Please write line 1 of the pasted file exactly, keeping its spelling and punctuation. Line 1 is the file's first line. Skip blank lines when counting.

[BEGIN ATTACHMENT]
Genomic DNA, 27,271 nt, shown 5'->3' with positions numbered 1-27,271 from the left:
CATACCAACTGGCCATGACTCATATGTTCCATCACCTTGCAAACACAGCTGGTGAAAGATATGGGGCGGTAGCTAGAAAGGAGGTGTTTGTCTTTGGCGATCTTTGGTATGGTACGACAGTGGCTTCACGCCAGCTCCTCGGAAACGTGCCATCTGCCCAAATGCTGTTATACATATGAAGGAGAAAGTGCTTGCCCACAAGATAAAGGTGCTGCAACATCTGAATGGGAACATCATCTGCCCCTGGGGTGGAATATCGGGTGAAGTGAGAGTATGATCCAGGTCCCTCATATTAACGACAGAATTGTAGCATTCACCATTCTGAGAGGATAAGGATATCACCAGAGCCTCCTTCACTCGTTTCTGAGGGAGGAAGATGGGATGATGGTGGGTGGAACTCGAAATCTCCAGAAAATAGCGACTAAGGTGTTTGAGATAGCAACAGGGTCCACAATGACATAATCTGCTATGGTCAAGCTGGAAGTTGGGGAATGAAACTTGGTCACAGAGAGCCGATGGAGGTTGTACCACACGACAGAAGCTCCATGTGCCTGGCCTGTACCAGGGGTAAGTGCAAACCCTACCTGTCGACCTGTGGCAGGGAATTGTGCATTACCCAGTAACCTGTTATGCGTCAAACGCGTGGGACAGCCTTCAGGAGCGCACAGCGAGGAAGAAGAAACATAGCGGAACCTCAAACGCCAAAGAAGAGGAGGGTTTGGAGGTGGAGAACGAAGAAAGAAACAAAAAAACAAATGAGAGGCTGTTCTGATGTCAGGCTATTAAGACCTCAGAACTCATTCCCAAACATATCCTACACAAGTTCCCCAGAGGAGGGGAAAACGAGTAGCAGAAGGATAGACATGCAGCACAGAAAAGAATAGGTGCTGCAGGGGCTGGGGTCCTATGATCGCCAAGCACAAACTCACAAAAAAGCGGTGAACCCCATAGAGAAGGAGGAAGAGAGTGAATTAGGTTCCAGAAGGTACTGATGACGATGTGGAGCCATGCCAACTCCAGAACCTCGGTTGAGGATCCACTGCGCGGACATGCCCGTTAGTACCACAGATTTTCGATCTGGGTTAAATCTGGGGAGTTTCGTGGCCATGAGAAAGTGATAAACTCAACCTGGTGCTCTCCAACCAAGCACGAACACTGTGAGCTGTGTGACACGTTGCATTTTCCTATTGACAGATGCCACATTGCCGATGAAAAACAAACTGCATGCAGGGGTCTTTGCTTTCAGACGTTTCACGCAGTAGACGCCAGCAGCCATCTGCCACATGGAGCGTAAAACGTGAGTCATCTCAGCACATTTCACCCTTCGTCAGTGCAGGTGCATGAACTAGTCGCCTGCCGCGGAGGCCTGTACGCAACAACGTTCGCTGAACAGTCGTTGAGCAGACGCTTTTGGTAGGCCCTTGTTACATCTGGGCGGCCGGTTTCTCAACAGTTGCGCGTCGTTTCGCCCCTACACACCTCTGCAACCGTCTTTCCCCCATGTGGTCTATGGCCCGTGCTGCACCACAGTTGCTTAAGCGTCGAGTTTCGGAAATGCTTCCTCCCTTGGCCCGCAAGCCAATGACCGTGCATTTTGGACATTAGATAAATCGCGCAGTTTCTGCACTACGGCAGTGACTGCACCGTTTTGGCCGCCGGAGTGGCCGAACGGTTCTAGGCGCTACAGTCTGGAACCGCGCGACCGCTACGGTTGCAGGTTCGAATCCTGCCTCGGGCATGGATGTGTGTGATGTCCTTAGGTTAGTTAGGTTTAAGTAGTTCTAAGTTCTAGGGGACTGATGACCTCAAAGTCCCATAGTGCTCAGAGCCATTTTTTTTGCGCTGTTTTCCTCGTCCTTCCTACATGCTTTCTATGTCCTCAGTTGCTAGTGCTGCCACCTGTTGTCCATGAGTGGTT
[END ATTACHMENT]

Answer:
Genomic DNA, 27,271 nt, shown 5'->3' with positions numbered 1-27,271 from the left: